Do you have complete freedom to choose materials to use in your classroom?
Question: "I am a teacher. Do I have complete freedom to choose materials I want to use in my classroom?"
Answer: No. Teachers do not have an absolute right to teach materials they select for their classroom, even if a book is a New York Times best seller. Although it is true that students and teachers do not "shed their constitutional rights to freedom of speech or freedom of expression at the school house gate," those rights are tempered by the broad authority that the legislature and courts have granted school boards to determine the curriculum and control teacher classroom behavior. (Tinker v. Des Moines Indep. School Dist., 393 U.S. 503, 510-11 (1969). Thus, while academic freedom may be a topic applicable to college campuses, it does not carry the same weight for teachers in kindergarten through twelfth-grade classrooms. The Texas Education Code grants the board of trustees "the exclusive power and duty to govern and oversee the management of the public schools of the district." Included in that power is the board's right to determine whether materials selected for classroom use are consistent with the educational objectives of the curriculum. The commissioner of education has strongly supported the school board's authority over curriculum selection. For example, in Hammonds v. Mt. Pleasant I.S.D., 322-R1-793 (Comm'r Educ. 1995), a teacher received a directive after using the play For Colored Girls Who Have Considered Suicide When the Rainbow Is Not Enuf as an after school project. Parents complained about the sexually mature themes and profanity. The next school year, the same teacher selected portions of Brighton Beach Memoirs to be read aloud in class; the portions contained sexually explicit language. The commissioner upheld the teacher's termination based on failure to comply with official directives and failure to meet the district's standards of professional conduct. The commissioner rejected the teacher's arguments for academic freedom and freedom of expression, holding that a teacher's activity in selecting materials for a class activity does not constitute constitutionally protected speech.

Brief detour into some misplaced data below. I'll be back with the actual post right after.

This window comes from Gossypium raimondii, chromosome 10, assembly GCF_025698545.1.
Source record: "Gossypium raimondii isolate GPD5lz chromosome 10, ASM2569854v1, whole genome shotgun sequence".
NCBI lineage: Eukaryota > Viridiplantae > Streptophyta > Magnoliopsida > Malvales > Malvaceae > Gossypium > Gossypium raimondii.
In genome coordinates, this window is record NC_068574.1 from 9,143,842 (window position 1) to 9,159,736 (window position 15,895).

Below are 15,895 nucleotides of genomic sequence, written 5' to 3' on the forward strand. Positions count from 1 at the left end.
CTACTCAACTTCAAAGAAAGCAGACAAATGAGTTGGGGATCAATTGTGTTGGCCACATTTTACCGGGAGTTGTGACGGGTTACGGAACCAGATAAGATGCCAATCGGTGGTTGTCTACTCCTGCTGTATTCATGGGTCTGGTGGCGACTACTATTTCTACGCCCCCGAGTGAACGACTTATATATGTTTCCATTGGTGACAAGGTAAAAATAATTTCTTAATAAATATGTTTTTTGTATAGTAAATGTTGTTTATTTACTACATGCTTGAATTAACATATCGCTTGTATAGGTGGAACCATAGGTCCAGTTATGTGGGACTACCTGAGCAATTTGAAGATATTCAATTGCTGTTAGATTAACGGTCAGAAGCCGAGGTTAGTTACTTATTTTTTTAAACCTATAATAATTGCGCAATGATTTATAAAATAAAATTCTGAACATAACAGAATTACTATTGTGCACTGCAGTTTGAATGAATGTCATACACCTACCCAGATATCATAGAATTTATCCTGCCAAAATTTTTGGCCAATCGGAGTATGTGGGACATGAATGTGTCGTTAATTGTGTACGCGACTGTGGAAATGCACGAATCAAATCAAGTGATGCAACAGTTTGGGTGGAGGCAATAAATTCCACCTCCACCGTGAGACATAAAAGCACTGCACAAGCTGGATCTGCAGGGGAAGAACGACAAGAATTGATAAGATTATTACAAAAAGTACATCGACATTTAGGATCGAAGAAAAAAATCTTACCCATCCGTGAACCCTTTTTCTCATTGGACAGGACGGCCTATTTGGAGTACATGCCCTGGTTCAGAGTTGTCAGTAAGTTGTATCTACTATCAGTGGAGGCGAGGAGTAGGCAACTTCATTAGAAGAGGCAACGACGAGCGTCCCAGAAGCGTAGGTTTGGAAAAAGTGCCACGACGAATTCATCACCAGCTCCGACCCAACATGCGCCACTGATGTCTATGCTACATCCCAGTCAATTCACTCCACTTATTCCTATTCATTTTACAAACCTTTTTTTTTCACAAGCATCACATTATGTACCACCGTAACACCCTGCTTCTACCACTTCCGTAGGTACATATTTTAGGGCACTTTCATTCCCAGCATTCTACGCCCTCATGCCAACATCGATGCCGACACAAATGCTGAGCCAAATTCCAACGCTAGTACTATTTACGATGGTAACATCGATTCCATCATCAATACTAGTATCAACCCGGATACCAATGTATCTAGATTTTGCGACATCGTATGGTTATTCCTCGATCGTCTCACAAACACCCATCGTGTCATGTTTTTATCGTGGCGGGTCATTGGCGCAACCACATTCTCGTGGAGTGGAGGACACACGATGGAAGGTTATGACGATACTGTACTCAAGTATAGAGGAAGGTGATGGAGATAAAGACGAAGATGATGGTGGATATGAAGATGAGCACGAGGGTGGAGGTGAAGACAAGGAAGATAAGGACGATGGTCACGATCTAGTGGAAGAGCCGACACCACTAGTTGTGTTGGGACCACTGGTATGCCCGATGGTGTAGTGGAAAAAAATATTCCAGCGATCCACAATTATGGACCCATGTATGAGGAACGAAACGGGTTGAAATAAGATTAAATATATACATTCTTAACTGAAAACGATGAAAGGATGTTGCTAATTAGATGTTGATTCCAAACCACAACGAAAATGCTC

Compared to the limitations on the selection of classroom materials, teachers have more protected speech rights insofar as classroom discussion is concerned. Nevertheless, those rights can be abused, resulting in a loss of the protection. For example, there is no constitutional protection for profanity, even when used to "motivate" or "relate" to students. Continuing to use profanity in the classroom after directives not to do so may lead to termination.
So, what should teachers do in light of these restrictions? First, teachers should be familiar with the school policy on the selection of materials. It would also be helpful to be aware of the procedures for handling materials that have been challenged. Teachers should select materials and teaching methodologies with care, taking into consideration the age and sophistication of the students, the relationship between the teaching method and valid educational objective, and the context and manner of the presentation.
Then, it is important to take the proper steps to get materials approved before instruction begins. Approval in writing is preferable to an oral confirmation of the selections, but it is not essential. If materials are properly approved, the teacher has some protection against challenges to personal judgment or the classic charge of "failure to meet the district's standards of professional conduct." In classroom discussion, teachers should make sure that the comments are reasonably relevant to the subject matter of the class, demonstrate educational purpose, and are not proscribed by a school policy or regulation.